Reported barriers to using outcome measures for walking ability include lack of consensus about which measure to use, time to test and properly document findings, and availability of measures relevant to home and community environments.16 Walking speed is a meaningful test that takes only minutes to complete and uses readily available resources such as a stopwatch and a facility hallway.17 Although gait assessment and gait training are commonly observed in acute care patients, it is unclear how much walking speed is limited and whether it improves over the course of therapy. Identifying trends for walking speed may be useful for selecting patients in need of ongoing therapy either in the current setting or in the next level of care.
The purpose of this study of patients referred to physical therapy in an acute care setting was (1) to evaluate whether walking speed can be measured and (2) to describe typical walking speed at the beginning and end of a physical therapy intervention.
This was a pre-post observational cross-sectional study approved by the Angelo State University and Shannon Medical Center institutional review boards. This study involved patients admitted to the acute care setting with physical therapy orders. The acute care hospital consisted of a total of 200 beds; referral for physical therapy was made for 76% of patients older than 60.0 years. Patients typically were seen for one 30-minute session per day; interventions included bed mobility and transfer practice at bedside, followed by ambulation training in the hallway. Consenting patients were examined on their initial and final (predischarge) physical therapy visit.
This study aimed to investigate walking speed among hospitalized older adults. Potential participants had to be at least 60.0 years of age, and able to walk a distance of at least 20 ft. Potential participants were excluded if they did not have ambulatory potential, if they had contraindications to ambulation, or if they were younger than 60.0 years. Patients who did not have ambulatory potential included those whose prior baseline level of function was wheelchair-level mobility. Seventy patients referred to physical therapy were screened for the study over a period of 3 months. Sixteen were excluded because they were unable to complete the minimum walking distance, and 8 were excluded because they were younger than 60.0 years. The final sample size was 46 patients (65.7% of referrals in the 3-month study period).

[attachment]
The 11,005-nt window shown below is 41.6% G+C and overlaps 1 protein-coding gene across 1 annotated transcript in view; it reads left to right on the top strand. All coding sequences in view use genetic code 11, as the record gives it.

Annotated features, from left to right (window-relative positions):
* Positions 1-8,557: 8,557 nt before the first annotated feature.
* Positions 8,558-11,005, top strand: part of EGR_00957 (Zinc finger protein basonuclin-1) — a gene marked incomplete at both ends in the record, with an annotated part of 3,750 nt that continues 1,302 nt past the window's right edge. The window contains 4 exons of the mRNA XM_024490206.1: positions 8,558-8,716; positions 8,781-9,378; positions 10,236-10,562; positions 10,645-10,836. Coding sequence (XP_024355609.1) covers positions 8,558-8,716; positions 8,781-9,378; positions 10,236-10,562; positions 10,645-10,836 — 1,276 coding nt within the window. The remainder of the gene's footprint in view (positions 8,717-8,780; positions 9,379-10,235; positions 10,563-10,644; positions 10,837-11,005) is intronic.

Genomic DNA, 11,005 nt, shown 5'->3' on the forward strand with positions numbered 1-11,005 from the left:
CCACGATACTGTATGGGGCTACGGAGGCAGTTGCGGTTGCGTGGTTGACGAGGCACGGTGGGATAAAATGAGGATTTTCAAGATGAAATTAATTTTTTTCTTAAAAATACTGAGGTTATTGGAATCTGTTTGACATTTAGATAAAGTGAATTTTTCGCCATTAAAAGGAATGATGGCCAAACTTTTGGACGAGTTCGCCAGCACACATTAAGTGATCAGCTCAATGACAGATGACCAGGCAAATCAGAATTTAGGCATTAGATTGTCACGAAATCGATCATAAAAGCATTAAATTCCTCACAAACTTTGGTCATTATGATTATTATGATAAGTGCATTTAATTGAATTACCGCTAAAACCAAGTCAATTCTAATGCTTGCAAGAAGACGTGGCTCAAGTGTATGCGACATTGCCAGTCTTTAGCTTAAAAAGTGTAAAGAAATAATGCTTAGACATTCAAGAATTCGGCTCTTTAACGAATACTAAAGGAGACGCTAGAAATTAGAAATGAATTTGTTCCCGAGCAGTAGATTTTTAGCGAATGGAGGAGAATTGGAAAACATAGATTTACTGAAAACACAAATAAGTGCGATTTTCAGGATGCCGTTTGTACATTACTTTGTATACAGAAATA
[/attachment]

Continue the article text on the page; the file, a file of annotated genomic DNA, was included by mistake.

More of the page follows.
Five physical therapists used a standardized procedure to measure walking speed for patients on their individual caseloads. The therapists were asked to provide feedback about how informative they found walking speed to be as well as their thoughts on the feasibility (ease of administration, time efficiency) of measuring walking speed in the acute care setting. This information was gathered via informal discussion including all 5 physical therapists with an opportunity to provide written, anonymous feedback if elaboration was needed. Walking speed was assessed during initial and final physical therapy visits. Patients walked at their self-selected speed over a marked course in a hospital corridor. Self-selected walking speed measures are comparable across varying distances.8,10 The 20-ft course included a 5-ft zone for acceleration, a central 10-ft “steady-state” zone that was timed with a stopwatch, and a 5-ft zone for deceleration. Walking speed has been measured as a single trial18,19 or by averaging multiple trials.8,20 A single trial of self-selected walking speed at initial and discharge examinations was utilized. Level of assistance (moderate, minimal, contact guard assist, supervision, or none) and device used (rolling walker, single-point cane, crutches, or none) were documented. Patient height and mass were documented. Patients were unaware of the timed start and stop points and received no feedback or training during trials.